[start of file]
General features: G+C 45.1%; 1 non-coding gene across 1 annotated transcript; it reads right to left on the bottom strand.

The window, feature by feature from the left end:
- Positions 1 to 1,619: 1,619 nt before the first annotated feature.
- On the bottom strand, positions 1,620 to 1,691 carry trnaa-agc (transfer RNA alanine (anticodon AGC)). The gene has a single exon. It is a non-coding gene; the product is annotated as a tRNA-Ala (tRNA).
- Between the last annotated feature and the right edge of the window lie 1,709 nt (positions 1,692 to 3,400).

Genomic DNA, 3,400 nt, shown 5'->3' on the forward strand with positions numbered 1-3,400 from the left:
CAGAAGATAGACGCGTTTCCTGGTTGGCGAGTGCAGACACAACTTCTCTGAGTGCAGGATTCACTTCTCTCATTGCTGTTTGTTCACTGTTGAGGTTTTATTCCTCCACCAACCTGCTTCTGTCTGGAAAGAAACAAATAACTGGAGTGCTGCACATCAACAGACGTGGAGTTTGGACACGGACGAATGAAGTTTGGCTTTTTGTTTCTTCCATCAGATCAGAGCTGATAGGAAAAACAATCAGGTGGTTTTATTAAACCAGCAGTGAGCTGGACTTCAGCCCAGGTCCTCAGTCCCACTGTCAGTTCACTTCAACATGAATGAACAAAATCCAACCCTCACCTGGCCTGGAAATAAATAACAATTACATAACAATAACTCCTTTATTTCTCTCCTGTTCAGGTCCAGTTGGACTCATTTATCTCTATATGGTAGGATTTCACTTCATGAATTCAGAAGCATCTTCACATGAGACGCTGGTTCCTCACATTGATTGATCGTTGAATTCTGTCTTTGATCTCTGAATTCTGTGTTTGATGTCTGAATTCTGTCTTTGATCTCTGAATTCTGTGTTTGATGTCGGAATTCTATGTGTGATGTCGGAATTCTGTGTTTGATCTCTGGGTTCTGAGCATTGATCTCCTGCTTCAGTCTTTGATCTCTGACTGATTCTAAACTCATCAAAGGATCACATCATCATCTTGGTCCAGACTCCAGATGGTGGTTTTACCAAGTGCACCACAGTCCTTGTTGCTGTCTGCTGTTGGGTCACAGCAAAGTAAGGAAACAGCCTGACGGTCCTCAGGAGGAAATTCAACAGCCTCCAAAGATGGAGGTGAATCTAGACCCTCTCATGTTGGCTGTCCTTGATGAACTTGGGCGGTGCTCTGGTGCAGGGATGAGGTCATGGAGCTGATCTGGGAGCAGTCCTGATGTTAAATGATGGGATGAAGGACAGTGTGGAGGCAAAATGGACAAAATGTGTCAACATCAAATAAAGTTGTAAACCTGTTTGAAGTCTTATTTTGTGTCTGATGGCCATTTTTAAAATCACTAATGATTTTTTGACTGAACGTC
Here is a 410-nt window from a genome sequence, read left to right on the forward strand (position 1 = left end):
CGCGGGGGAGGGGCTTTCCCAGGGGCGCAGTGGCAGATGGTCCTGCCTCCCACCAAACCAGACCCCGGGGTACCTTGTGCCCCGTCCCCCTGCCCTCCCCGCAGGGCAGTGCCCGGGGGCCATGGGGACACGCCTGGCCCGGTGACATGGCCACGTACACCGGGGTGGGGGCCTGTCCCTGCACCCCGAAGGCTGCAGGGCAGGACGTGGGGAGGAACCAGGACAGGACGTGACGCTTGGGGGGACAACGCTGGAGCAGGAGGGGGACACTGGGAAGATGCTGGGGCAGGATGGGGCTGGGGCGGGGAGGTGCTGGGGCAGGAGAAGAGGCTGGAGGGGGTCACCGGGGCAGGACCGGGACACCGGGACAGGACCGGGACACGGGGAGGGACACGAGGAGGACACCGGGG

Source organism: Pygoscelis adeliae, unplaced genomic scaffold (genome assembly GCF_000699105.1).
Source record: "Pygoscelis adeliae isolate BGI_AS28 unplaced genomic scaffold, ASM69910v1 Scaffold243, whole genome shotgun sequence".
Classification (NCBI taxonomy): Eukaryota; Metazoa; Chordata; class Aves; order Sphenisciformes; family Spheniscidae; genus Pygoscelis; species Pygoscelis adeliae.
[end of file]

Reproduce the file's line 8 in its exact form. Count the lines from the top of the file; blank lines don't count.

Here is a 410-nt window from a genome sequence, read left to right on the forward strand (position 1 = left end):